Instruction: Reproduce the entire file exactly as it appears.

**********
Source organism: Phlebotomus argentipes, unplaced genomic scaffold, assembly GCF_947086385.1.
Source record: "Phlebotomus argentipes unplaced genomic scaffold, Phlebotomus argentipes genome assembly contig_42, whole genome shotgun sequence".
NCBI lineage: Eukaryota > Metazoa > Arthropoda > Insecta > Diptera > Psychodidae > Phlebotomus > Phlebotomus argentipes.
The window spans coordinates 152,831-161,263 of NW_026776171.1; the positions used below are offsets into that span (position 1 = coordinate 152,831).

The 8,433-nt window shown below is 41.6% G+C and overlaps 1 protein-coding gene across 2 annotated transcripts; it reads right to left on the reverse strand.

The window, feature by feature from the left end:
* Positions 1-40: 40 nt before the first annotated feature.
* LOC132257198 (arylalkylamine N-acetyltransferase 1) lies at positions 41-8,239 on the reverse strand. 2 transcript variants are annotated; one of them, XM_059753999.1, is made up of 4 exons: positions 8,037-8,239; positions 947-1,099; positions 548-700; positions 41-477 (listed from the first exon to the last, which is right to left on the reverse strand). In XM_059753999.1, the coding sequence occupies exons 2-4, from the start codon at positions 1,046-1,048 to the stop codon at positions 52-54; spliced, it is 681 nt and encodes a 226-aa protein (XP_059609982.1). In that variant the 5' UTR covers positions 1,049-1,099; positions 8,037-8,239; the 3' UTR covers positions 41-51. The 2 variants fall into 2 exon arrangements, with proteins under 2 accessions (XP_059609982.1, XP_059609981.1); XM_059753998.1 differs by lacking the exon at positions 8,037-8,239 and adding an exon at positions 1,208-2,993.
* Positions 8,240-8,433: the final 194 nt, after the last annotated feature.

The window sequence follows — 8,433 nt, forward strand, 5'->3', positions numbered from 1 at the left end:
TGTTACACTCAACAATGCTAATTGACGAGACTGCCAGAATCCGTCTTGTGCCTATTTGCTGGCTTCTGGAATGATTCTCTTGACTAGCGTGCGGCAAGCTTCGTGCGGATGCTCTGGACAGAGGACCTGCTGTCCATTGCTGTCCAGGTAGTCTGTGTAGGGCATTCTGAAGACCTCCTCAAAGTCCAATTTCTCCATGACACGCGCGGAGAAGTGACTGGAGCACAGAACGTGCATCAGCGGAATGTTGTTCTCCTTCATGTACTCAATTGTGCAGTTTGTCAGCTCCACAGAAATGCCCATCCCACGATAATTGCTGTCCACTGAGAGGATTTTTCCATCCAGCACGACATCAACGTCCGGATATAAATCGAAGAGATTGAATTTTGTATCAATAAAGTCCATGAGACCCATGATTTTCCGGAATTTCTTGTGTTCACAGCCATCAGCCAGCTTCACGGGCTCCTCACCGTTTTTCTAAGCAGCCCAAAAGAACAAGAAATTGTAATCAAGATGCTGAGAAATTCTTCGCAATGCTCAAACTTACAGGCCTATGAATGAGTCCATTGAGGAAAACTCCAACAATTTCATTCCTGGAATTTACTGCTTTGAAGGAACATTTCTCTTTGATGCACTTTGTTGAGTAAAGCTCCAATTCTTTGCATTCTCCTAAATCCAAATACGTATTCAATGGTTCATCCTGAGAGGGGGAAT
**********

Source organism: Phlebotomus argentipes, unplaced genomic scaffold, assembly GCF_947086385.1.
Source record: "Phlebotomus argentipes unplaced genomic scaffold, Phlebotomus argentipes genome assembly contig_42, whole genome shotgun sequence".
NCBI lineage: Eukaryota > Metazoa > Arthropoda > Insecta > Diptera > Psychodidae > Phlebotomus > Phlebotomus argentipes.
The window spans coordinates 152,831-161,263 of NW_026776171.1; the positions used below are offsets into that span (position 1 = coordinate 152,831).

The 8,433-nt window shown below is 41.6% G+C and overlaps 1 protein-coding gene across 2 annotated transcripts; it reads right to left on the reverse strand.

The window, feature by feature from the left end:
* Positions 1-40: 40 nt before the first annotated feature.
* LOC132257198 (arylalkylamine N-acetyltransferase 1) lies at positions 41-8,239 on the reverse strand. 2 transcript variants are annotated; one of them, XM_059753999.1, is made up of 4 exons: positions 8,037-8,239; positions 947-1,099; positions 548-700; positions 41-477 (listed from the first exon to the last, which is right to left on the reverse strand). In XM_059753999.1, the coding sequence occupies exons 2-4, from the start codon at positions 1,046-1,048 to the stop codon at positions 52-54; spliced, it is 681 nt and encodes a 226-aa protein (XP_059609982.1). In that variant the 5' UTR covers positions 1,049-1,099; positions 8,037-8,239; the 3' UTR covers positions 41-51. The 2 variants fall into 2 exon arrangements, with proteins under 2 accessions (XP_059609982.1, XP_059609981.1); XM_059753998.1 differs by lacking the exon at positions 8,037-8,239 and adding an exon at positions 1,208-2,993.
* Positions 8,240-8,433: the final 194 nt, after the last annotated feature.

The window sequence follows — 8,433 nt, forward strand, 5'->3', positions numbered from 1 at the left end:
TGTTACACTCAACAATGCTAATTGACGAGACTGCCAGAATCCGTCTTGTGCCTATTTGCTGGCTTCTGGAATGATTCTCTTGACTAGCGTGCGGCAAGCTTCGTGCGGATGCTCTGGACAGAGGACCTGCTGTCCATTGCTGTCCAGGTAGTCTGTGTAGGGCATTCTGAAGACCTCCTCAAAGTCCAATTTCTCCATGACACGCGCGGAGAAGTGACTGGAGCACAGAACGTGCATCAGCGGAATGTTGTTCTCCTTCATGTACTCAATTGTGCAGTTTGTCAGCTCCACAGAAATGCCCATCCCACGATAATTGCTGTCCACTGAGAGGATTTTTCCATCCAGCACGACATCAACGTCCGGATATAAATCGAAGAGATTGAATTTTGTATCAATAAAGTCCATGAGACCCATGATTTTCCGGAATTTCTTGTGTTCACAGCCATCAGCCAGCTTCACGGGCTCCTCACCGTTTTTCTAAGCAGCCCAAAAGAACAAGAAATTGTAATCAAGATGCTGAGAAATTCTTCGCAATGCTCAAACTTACAGGCCTATGAATGAGTCCATTGAGGAAAACTCCAACAATTTCATTCCTGGAATTTACTGCTTTGAAGGAACATTTCTCTTTGATGCACTTTGTTGAGTAAAGCTCCAATTCTTTGCATTCTCCTAAATCCAAATACGTATTCAATGGTTCATCCTGAGAGGGGGAAT